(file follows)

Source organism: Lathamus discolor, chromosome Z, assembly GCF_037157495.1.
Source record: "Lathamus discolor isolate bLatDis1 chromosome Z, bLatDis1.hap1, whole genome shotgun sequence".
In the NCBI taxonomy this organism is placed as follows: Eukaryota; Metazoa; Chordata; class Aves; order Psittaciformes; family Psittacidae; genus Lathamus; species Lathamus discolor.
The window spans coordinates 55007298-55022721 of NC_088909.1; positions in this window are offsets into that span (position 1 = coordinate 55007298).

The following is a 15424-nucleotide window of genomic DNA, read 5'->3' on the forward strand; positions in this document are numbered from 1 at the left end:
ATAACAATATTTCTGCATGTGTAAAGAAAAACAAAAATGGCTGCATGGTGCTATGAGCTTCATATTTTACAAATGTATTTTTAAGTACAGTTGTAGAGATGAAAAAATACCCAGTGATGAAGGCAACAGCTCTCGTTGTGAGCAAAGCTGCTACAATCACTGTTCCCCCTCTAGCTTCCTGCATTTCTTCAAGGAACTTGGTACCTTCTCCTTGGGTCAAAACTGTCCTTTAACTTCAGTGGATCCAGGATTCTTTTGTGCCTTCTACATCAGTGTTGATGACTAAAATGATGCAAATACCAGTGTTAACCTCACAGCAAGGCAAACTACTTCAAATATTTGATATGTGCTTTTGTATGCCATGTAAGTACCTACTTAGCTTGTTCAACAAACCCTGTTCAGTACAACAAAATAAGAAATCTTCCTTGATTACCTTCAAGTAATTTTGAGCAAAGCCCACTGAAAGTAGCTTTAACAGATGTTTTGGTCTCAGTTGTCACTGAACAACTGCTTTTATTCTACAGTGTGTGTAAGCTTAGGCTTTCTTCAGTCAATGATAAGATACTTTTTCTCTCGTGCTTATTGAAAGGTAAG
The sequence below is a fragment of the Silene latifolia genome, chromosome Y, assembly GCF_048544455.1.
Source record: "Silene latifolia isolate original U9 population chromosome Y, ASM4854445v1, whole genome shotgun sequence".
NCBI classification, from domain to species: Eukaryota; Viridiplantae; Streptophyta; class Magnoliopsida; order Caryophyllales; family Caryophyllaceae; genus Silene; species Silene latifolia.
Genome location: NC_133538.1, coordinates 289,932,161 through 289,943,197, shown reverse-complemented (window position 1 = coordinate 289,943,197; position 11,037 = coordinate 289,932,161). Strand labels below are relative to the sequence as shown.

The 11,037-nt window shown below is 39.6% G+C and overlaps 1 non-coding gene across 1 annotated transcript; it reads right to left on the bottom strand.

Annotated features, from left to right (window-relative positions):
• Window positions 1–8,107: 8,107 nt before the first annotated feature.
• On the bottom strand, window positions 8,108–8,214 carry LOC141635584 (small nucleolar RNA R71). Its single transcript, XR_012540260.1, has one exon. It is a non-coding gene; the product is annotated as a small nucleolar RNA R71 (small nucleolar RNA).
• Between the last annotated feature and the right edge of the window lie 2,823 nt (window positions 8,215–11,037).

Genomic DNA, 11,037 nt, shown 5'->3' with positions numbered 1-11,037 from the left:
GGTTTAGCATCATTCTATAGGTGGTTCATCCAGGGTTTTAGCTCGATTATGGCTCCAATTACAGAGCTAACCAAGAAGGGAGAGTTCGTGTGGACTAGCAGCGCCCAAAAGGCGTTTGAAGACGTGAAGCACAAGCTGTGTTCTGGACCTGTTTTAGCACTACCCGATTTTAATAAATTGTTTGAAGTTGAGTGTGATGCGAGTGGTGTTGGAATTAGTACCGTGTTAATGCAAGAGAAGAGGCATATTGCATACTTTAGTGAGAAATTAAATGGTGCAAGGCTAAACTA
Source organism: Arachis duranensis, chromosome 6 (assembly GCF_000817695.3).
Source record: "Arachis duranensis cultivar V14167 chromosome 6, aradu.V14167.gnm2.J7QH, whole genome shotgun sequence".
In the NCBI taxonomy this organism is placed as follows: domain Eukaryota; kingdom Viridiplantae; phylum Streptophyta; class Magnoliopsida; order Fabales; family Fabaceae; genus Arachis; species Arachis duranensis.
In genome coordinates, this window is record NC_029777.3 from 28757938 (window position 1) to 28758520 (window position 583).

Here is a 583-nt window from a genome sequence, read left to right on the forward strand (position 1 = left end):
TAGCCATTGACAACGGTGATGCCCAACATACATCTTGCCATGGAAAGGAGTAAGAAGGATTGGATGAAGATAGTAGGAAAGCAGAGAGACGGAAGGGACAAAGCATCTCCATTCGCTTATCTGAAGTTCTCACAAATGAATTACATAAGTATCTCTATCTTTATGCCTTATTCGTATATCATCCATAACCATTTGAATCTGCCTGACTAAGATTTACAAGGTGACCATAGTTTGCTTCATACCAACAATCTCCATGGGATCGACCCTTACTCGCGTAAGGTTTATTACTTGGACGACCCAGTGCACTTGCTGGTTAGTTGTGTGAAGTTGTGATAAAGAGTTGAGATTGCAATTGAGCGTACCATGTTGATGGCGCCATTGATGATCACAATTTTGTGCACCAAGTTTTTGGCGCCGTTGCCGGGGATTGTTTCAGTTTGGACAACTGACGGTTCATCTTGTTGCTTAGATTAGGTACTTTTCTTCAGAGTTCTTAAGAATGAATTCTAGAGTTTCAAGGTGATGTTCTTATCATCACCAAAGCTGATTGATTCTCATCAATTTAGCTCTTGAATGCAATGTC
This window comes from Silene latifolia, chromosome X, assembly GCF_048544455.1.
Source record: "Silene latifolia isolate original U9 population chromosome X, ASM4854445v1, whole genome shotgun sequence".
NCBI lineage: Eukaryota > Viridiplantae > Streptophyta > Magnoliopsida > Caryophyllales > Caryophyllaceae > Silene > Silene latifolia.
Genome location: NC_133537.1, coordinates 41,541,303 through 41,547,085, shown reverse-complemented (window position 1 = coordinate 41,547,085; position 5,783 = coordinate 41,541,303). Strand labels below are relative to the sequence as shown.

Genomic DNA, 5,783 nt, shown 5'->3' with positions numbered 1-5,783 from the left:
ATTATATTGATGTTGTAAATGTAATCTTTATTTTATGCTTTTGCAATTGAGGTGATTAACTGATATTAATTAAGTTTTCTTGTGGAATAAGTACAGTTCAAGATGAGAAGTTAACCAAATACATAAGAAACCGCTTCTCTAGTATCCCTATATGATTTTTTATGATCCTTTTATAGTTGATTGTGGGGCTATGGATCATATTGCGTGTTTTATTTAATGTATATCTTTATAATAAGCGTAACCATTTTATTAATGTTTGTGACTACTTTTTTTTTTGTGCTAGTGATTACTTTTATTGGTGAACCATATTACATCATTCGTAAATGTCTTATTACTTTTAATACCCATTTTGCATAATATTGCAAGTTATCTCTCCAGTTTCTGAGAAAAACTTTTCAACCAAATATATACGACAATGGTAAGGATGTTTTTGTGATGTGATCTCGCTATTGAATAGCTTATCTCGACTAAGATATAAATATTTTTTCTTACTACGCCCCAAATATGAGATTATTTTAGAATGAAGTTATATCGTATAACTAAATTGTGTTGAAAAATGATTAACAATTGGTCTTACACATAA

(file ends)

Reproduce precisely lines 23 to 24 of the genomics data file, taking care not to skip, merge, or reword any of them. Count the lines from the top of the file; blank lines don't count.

TAGCCATTGACAACGGTGATGCCCAACATACATCTTGCCATGGAAAGGAGTAAGAAGGATTGGATGAAGATAGTAGGAAAGCAGAGAGACGGAAGGGACAAAGCATCTCCATTCGCTTATCTGAAGTTCTCACAAATGAATTACATAAGTATCTCTATCTTTATGCCTTATTCGTATATCATCCATAACCATTTGAATCTGCCTGACTAAGATTTACAAGGTGACCATAGTTTGCTTCATACCAACAATCTCCATGGGATCGACCCTTACTCGCGTAAGGTTTATTACTTGGACGACCCAGTGCACTTGCTGGTTAGTTGTGTGAAGTTGTGATAAAGAGTTGAGATTGCAATTGAGCGTACCATGTTGATGGCGCCATTGATGATCACAATTTTGTGCACCAAGTTTTTGGCGCCGTTGCCGGGGATTGTTTCAGTTTGGACAACTGACGGTTCATCTTGTTGCTTAGATTAGGTACTTTTCTTCAGAGTTCTTAAGAATGAATTCTAGAGTTTCAAGGTGATGTTCTTATCATCACCAAAGCTGATTGATTCTCATCAATTTAGCTCTTGAATGCAATGTC
This window comes from Silene latifolia, chromosome X, assembly GCF_048544455.1.